In reality, matters were absolutely different, and those who harmed England the most at that time were precisely the people who proclaimed that they, and they alone, were loyal to her, and knew what was necessary and essential to her interests and to her future at the Cape of Good Hope and the Rand. Foremost amongst them were the adherents of Rhodes, and this fact will always cling to his memory—most unfortunately and most unjustly, I hasten to say, because had he been left absolutely free to do what he liked, it is probable he would have been the first to get rid of these encumbrances, whose interferences could only sow animosity where kindness and good will ought to have been put forward. Cecil Rhodes wanted to have the last and definite word to say in the matter of a settlement of the South African difficulties, and as no one seemed willing to allow him to utter it, he thought that he would contrive to attain his wishes on the subject by seeming to support the exaggerations of his followers. Yet, at the same time, he had the leaders of the Dutch party approached with a view of inducing them to appeal to him to put himself at their head.
This double game, which while it lasted constituted one of the most curious episodes in a series of events of which every detail was interesting, I shall refer to later in more detail, but before doing so must touch upon another, and perhaps just as instructive, question—the so-called refugees, whose misfortunes and subsequent arrogance caused so many anxious hours to Sir Alfred Milner during his tenure of office at the Cape and later on in Pretoria.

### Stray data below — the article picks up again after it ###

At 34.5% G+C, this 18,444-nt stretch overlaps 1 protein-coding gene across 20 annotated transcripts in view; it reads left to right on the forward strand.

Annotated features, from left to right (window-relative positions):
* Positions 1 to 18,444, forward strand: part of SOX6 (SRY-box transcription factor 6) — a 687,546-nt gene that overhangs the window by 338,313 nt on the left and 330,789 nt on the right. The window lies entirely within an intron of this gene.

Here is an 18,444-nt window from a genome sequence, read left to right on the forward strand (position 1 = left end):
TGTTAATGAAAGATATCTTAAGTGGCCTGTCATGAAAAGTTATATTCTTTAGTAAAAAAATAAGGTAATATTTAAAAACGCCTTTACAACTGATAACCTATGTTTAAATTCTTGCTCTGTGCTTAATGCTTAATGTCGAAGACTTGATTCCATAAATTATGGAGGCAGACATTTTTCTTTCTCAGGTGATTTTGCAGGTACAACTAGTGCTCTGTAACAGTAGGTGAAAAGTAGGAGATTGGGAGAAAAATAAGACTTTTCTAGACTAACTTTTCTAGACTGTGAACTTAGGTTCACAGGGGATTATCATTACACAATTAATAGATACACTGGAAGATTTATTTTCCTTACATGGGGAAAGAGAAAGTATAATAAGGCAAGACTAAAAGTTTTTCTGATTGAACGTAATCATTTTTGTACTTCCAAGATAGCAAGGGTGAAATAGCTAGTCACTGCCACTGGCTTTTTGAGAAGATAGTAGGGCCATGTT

IN FLIGHT FROM THE RAND
One of the greatest difficulties with which the Imperial Government found themselves confronted when relations between Great Britain and the Transvaal became strained was the influx of refugees who at the first hint of impending trouble left Johannesburg and the Rand, and flocked to Cape Town.
The greater number were aliens. From Russia in particular they had flocked to the Transvaal when they heard of its treasures. Adventurers from other parts of Europe, with a sprinkling of remittance men, also deserted Johannesburg. Only the few were real English residents who, from the time the Rand had begun to develop, had been living and toiling there in order to win sufficient for the maintenance of their families. All this mass of humanity, which passed unnoticed when scattered over wide areas in the vicinity of Pretoria or Johannesburg, had lived for many years in the expectation of the day when the power of the Transvaal Republic would be broken. They had discounted it perhaps more than they should have done had the dictates of prudence been allowed to take the lead against the wishes of their hearts.